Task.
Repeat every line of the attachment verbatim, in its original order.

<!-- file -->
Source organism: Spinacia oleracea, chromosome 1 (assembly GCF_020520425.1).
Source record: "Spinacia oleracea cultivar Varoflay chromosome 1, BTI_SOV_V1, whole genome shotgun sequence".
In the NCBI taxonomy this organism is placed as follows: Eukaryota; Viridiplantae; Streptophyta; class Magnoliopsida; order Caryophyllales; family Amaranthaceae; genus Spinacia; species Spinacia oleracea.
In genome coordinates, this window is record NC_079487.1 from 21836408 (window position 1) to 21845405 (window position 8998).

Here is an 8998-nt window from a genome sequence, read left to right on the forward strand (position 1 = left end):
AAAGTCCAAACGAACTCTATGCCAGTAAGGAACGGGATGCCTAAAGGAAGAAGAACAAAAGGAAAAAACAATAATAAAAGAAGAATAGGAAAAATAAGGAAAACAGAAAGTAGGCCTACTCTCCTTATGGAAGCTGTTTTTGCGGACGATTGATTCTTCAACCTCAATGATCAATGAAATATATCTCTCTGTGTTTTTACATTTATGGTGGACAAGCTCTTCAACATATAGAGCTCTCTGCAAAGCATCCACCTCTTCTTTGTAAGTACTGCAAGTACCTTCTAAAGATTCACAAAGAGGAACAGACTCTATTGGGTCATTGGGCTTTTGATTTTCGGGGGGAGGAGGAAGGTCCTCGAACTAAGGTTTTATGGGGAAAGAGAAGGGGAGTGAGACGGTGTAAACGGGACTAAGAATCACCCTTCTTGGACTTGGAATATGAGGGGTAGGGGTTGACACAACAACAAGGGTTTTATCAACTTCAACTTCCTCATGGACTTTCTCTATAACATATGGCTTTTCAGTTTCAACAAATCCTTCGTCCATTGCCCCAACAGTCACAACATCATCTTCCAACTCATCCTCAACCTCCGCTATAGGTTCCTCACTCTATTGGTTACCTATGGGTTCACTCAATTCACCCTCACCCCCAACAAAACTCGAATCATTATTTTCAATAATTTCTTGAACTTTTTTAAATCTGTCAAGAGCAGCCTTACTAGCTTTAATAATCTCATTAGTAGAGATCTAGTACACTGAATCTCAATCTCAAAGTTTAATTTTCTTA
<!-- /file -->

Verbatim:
Source organism: Spinacia oleracea, chromosome 1 (assembly GCF_020520425.1).
Source record: "Spinacia oleracea cultivar Varoflay chromosome 1, BTI_SOV_V1, whole genome shotgun sequence".
In the NCBI taxonomy this organism is placed as follows: Eukaryota; Viridiplantae; Streptophyta; class Magnoliopsida; order Caryophyllales; family Amaranthaceae; genus Spinacia; species Spinacia oleracea.
In genome coordinates, this window is record NC_079487.1 from 21836408 (window position 1) to 21845405 (window position 8998).

Here is an 8998-nt window from a genome sequence, read left to right on the forward strand (position 1 = left end):
AAAGTCCAAACGAACTCTATGCCAGTAAGGAACGGGATGCCTAAAGGAAGAAGAACAAAAGGAAAAAACAATAATAAAAGAAGAATAGGAAAAATAAGGAAAACAGAAAGTAGGCCTACTCTCCTTATGGAAGCTGTTTTTGCGGACGATTGATTCTTCAACCTCAATGATCAATGAAATATATCTCTCTGTGTTTTTACATTTATGGTGGACAAGCTCTTCAACATATAGAGCTCTCTGCAAAGCATCCACCTCTTCTTTGTAAGTACTGCAAGTACCTTCTAAAGATTCACAAAGAGGAACAGACTCTATTGGGTCATTGGGCTTTTGATTTTCGGGGGGAGGAGGAAGGTCCTCGAACTAAGGTTTTATGGGGAAAGAGAAGGGGAGTGAGACGGTGTAAACGGGACTAAGAATCACCCTTCTTGGACTTGGAATATGAGGGGTAGGGGTTGACACAACAACAAGGGTTTTATCAACTTCAACTTCCTCATGGACTTTCTCTATAACATATGGCTTTTCAGTTTCAACAAATCCTTCGTCCATTGCCCCAACAGTCACAACATCATCTTCCAACTCATCCTCAACCTCCGCTATAGGTTCCTCACTCTATTGGTTACCTATGGGTTCACTCAATTCACCCTCACCCCCAACAAAACTCGAATCATTATTTTCAATAATTTCTTGAACTTTTTTAAATCTGTCAAGAGCAGCCTTACTAGCTTTAATAATCTCATTAGTAGAGATCTAGTACACTGAATCTCAATCTCAAAGTTTAATTTTCTTA